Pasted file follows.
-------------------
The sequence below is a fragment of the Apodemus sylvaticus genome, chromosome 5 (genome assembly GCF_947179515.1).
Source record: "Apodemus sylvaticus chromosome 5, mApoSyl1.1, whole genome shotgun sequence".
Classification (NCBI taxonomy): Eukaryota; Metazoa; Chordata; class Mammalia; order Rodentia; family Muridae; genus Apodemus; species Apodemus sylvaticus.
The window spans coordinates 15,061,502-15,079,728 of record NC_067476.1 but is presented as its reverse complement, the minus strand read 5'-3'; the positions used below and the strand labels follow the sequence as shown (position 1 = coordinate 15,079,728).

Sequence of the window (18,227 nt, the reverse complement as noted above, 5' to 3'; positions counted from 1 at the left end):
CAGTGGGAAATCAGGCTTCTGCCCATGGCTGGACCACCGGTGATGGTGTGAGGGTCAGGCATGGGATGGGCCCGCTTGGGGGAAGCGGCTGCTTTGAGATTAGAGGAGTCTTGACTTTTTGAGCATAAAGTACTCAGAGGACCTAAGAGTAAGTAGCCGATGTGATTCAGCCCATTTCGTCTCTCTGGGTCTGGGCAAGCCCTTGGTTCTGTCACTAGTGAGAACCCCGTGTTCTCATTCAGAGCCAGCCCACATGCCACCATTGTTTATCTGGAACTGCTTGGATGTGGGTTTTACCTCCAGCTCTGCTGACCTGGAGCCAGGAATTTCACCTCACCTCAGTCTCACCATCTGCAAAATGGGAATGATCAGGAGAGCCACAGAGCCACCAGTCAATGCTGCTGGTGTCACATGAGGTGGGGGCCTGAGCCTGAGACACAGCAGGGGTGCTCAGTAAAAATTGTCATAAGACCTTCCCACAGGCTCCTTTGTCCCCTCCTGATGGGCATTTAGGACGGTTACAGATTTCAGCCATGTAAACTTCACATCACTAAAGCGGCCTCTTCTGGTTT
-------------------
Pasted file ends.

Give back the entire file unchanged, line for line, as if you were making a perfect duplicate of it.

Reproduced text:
The sequence below is a fragment of the Apodemus sylvaticus genome, chromosome 5 (genome assembly GCF_947179515.1).
Source record: "Apodemus sylvaticus chromosome 5, mApoSyl1.1, whole genome shotgun sequence".
Classification (NCBI taxonomy): Eukaryota; Metazoa; Chordata; class Mammalia; order Rodentia; family Muridae; genus Apodemus; species Apodemus sylvaticus.
The window spans coordinates 15,061,502-15,079,728 of record NC_067476.1 but is presented as its reverse complement, the minus strand read 5'-3'; the positions used below and the strand labels follow the sequence as shown (position 1 = coordinate 15,079,728).

Sequence of the window (18,227 nt, the reverse complement as noted above, 5' to 3'; positions counted from 1 at the left end):
CAGTGGGAAATCAGGCTTCTGCCCATGGCTGGACCACCGGTGATGGTGTGAGGGTCAGGCATGGGATGGGCCCGCTTGGGGGAAGCGGCTGCTTTGAGATTAGAGGAGTCTTGACTTTTTGAGCATAAAGTACTCAGAGGACCTAAGAGTAAGTAGCCGATGTGATTCAGCCCATTTCGTCTCTCTGGGTCTGGGCAAGCCCTTGGTTCTGTCACTAGTGAGAACCCCGTGTTCTCATTCAGAGCCAGCCCACATGCCACCATTGTTTATCTGGAACTGCTTGGATGTGGGTTTTACCTCCAGCTCTGCTGACCTGGAGCCAGGAATTTCACCTCACCTCAGTCTCACCATCTGCAAAATGGGAATGATCAGGAGAGCCACAGAGCCACCAGTCAATGCTGCTGGTGTCACATGAGGTGGGGGCCTGAGCCTGAGACACAGCAGGGGTGCTCAGTAAAAATTGTCATAAGACCTTCCCACAGGCTCCTTTGTCCCCTCCTGATGGGCATTTAGGACGGTTACAGATTTCAGCCATGTAAACTTCACATCACTAAAGCGGCCTCTTCTGGTTT